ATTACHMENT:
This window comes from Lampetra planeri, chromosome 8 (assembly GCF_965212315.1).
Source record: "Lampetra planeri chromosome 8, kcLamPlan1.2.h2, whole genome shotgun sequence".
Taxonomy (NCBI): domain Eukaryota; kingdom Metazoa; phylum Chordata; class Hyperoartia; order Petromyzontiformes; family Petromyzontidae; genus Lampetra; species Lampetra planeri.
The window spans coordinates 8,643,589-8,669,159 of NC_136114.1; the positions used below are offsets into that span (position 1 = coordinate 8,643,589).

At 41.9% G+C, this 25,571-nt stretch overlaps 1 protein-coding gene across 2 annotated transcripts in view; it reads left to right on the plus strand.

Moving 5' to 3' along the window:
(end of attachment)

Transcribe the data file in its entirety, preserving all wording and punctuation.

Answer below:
This window comes from Lampetra planeri, chromosome 8 (assembly GCF_965212315.1).
Source record: "Lampetra planeri chromosome 8, kcLamPlan1.2.h2, whole genome shotgun sequence".
Taxonomy (NCBI): domain Eukaryota; kingdom Metazoa; phylum Chordata; class Hyperoartia; order Petromyzontiformes; family Petromyzontidae; genus Lampetra; species Lampetra planeri.
The window spans coordinates 8,643,589-8,669,159 of NC_136114.1; the positions used below are offsets into that span (position 1 = coordinate 8,643,589).

At 41.9% G+C, this 25,571-nt stretch overlaps 1 protein-coding gene across 2 annotated transcripts in view; it reads left to right on the plus strand.

Moving 5' to 3' along the window: